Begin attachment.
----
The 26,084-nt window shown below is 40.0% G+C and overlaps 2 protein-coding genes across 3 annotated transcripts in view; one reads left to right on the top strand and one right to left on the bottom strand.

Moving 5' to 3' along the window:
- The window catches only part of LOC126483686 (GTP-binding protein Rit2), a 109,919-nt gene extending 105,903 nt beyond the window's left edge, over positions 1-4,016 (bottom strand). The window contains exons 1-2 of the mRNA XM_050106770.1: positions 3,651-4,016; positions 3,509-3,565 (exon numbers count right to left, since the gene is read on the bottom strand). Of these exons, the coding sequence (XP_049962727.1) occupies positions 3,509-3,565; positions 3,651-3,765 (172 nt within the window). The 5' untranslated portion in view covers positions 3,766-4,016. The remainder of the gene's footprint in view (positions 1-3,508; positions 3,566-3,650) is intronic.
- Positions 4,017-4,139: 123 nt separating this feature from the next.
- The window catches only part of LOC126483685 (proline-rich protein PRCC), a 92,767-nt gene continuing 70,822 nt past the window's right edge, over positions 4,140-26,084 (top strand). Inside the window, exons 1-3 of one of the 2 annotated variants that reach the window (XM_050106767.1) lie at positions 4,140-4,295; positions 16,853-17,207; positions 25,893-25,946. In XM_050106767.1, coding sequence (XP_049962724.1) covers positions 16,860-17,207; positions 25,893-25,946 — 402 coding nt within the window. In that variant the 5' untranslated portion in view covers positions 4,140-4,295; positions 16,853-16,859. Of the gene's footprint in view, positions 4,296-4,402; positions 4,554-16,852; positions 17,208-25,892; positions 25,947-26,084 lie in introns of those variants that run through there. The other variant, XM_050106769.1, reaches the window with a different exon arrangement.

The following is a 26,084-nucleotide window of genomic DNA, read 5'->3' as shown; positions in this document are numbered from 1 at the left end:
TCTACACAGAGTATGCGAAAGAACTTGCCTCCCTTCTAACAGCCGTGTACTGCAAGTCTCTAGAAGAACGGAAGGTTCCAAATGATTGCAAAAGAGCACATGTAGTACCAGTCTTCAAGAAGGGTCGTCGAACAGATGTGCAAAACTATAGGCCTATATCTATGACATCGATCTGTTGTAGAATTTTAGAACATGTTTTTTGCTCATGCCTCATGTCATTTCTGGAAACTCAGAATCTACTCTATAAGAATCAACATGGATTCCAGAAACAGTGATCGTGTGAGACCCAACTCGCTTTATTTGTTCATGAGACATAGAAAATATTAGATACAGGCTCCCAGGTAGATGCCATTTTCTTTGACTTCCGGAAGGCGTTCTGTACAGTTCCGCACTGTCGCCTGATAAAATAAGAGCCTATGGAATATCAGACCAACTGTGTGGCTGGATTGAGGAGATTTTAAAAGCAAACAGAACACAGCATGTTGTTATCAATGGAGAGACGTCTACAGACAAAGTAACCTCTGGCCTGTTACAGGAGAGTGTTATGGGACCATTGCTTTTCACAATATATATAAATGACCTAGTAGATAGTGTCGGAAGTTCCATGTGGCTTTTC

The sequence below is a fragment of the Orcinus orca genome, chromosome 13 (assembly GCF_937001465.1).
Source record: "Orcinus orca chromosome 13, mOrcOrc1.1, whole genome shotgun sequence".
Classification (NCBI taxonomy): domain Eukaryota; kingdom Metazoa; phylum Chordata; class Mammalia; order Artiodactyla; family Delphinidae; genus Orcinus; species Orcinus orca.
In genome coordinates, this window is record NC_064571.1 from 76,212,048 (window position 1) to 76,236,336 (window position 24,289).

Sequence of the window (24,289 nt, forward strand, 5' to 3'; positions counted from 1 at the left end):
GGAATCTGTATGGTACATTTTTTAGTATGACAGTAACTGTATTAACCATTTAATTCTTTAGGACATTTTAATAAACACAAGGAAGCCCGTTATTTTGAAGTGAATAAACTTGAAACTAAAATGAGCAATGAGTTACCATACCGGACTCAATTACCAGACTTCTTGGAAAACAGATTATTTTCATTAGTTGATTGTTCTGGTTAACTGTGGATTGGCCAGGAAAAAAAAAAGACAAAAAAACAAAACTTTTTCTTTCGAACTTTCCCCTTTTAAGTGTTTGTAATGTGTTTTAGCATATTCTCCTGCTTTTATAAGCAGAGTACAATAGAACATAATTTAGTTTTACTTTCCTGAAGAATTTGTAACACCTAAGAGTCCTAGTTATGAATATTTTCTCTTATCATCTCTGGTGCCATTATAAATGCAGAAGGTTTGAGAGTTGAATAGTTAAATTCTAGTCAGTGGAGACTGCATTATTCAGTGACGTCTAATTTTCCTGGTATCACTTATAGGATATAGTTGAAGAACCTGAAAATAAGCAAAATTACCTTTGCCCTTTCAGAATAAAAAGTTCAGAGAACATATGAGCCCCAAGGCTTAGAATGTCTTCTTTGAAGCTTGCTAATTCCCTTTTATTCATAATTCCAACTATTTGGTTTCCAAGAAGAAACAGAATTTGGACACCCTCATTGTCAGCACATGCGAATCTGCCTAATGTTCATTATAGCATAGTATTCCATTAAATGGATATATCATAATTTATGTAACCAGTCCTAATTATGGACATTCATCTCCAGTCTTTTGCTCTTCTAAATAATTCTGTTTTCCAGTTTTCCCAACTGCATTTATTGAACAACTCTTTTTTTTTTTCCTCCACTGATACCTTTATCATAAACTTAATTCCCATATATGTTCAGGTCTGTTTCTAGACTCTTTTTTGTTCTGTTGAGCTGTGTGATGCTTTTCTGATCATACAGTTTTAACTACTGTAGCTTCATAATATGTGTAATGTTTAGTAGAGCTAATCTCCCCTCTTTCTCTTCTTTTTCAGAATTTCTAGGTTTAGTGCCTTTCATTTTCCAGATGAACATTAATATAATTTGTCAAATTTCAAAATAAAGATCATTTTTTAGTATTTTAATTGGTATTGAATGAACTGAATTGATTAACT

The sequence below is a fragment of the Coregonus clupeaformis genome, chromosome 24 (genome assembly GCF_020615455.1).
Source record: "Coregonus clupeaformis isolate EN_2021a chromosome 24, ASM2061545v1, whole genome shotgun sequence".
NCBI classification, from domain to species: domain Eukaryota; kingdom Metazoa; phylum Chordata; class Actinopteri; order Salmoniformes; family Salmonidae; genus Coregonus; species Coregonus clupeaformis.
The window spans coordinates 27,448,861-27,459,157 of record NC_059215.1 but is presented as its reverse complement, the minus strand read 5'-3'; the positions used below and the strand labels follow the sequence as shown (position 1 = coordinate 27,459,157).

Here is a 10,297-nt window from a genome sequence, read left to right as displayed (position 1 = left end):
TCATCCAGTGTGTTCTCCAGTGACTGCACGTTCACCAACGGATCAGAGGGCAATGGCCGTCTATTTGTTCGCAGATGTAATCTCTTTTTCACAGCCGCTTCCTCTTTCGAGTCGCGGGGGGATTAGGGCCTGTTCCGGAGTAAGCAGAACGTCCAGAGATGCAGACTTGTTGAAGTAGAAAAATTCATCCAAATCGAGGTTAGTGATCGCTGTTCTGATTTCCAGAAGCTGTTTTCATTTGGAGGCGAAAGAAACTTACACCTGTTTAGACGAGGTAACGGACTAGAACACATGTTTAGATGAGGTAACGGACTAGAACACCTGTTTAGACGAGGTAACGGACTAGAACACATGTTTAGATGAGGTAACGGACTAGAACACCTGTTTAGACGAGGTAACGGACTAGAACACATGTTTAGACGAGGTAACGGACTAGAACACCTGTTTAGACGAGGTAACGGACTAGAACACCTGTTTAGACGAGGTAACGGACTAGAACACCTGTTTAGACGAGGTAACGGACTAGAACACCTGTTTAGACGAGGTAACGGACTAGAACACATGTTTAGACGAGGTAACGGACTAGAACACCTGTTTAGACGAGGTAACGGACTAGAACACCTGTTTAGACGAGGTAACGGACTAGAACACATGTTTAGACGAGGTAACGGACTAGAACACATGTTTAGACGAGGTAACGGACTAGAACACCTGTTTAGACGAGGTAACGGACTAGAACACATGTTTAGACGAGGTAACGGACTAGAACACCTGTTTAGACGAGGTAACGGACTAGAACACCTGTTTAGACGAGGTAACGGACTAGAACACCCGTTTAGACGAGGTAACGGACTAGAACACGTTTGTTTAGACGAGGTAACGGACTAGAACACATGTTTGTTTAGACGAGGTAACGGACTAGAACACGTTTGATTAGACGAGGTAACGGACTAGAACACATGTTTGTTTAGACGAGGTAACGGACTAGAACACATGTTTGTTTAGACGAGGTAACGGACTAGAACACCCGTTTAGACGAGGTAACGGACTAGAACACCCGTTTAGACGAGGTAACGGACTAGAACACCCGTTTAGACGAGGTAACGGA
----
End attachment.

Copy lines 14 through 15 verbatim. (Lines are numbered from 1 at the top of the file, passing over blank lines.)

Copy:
The sequence below is a fragment of the Coregonus clupeaformis genome, chromosome 24 (genome assembly GCF_020615455.1).
Source record: "Coregonus clupeaformis isolate EN_2021a chromosome 24, ASM2061545v1, whole genome shotgun sequence".